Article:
Just by way of an update, Pen & Sword will be publishing my next book, “Trailblazing Women of the Georgian Era” in the Spring and I am just about to hand in the manuscript for a book on piracy, provisionally entitled “Plunder”. At the moment I am finishing off the final ‘what if’ chapter – what if piracy had not been driven out of the West Indies in the 1720s? What if colonial trade had dwindled because merchants were unable to get their goods in and out of the colonies? What if the pirates really had developed their own utopian government in the Caribbean, syphoning off all the profits for themselves? Would we have had a British Empire? Would we have been able to afford an Industrial Revolution – and would sailors have preferred to engage in piracy rather than devote their energies to the slave trade? We think of our colonial past as something inevitable, whereas it was far from certain that places such as Jamaica would ever be profitable in their own right. You only have to think of the disastrous attempt by Scotland at the turn of the 18th Century, attempting to colonise the Darien Peninsula and thereby hoping to become a colonial power in its own right, to realize that many attempts ended in abject and expensive failure. In Scotland’s case it forced them to accept the Union with England – it was the price they paid for being bailed out. It is interesting to consider what would have happened if piracy had bled Jamaica dry – would Britain have decided to pull-out of its colonial aspirations and concentrate instead on its position in Europe? The world would certainly have been a different place…

As for sex and scandal – well, nothing has changed there! The satire is a bit more anodyne, and the behaviour of our rulers is slightly more tame and less outrageous than it was a couple of centuries  ago, but I can well imagine someone writing a follow-up in 200 years time, to be called “In bed with Millennials: Sex, Scandal & Satire”. The difference is that nowadays things are rather more furtive and secretive – 250 years ago our rulers revelled in their notoriety. Their sexual dalliances were a badge of honour. But some things never change – generally speaking it is the rich who have the fun, and the poor who pay the price….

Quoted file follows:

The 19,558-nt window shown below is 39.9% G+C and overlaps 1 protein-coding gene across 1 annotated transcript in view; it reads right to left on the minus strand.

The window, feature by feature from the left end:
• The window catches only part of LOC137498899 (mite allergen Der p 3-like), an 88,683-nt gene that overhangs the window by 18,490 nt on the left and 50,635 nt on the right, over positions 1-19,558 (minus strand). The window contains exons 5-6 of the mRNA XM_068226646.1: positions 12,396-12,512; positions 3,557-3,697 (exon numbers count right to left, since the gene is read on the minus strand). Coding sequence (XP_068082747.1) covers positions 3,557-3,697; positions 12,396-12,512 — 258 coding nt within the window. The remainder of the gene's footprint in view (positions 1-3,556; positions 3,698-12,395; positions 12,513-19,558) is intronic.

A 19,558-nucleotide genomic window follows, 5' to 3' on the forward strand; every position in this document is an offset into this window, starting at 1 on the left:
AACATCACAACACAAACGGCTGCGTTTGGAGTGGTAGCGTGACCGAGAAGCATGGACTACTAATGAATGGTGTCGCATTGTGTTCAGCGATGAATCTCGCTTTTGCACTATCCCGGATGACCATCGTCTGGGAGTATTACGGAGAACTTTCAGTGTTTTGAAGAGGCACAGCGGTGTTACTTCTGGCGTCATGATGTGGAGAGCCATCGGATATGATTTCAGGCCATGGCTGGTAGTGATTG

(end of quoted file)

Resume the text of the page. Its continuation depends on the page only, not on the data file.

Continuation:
Jun 132017
 

 

I  am delighted to have been asked by the Marlborough College Summer School to give a talk to them next month. The courses available at the summer school look to be great fun – and anyone attending the course is free to attend the various lectures which take place. The variety of courses is astonishing – there are hundreds of courses being run over a four week period. Arts and Crafts your bag? Or History? Or Architecture and the Landscape? Or Literature and Creative Writing? Or ….. There is a huge and impressive list – something for everyone.

I gather that the public can also come along to any of the talks, although in that case a small fee is payable for admission at the door. If you have not already done so have a look at the range of activities available at the summer school, some aimed at children, some at adults. You can find their website here.

Arising out of my researches for “In bed with the Georgians – Sex, Scandal & Satire” I will be giving my talk on Thursday 13 July at 17.15 under the heading of “Royal Shenanigans”. It will look at the earlier Georges and their propensity for taking mistresses, as well as at the Prince Regent and his ‘libidinous accomplishments’. The bedroom conquests of the Regent’s brothers will also get a mention, and in particular I will focus on the unloved and unlovely Ernest Augustus, the Duke of Cumberland. I have to say I am rather looking forward to it!

Who could forget, the wicked Uncle Ernest ….

 

 

 

 

 

 

 

 

 

 

 

 

 

 

 

 

So, if you can possibly make it to Marlborough in sunny Wiltshire on 13 July I look forward to seeing you there!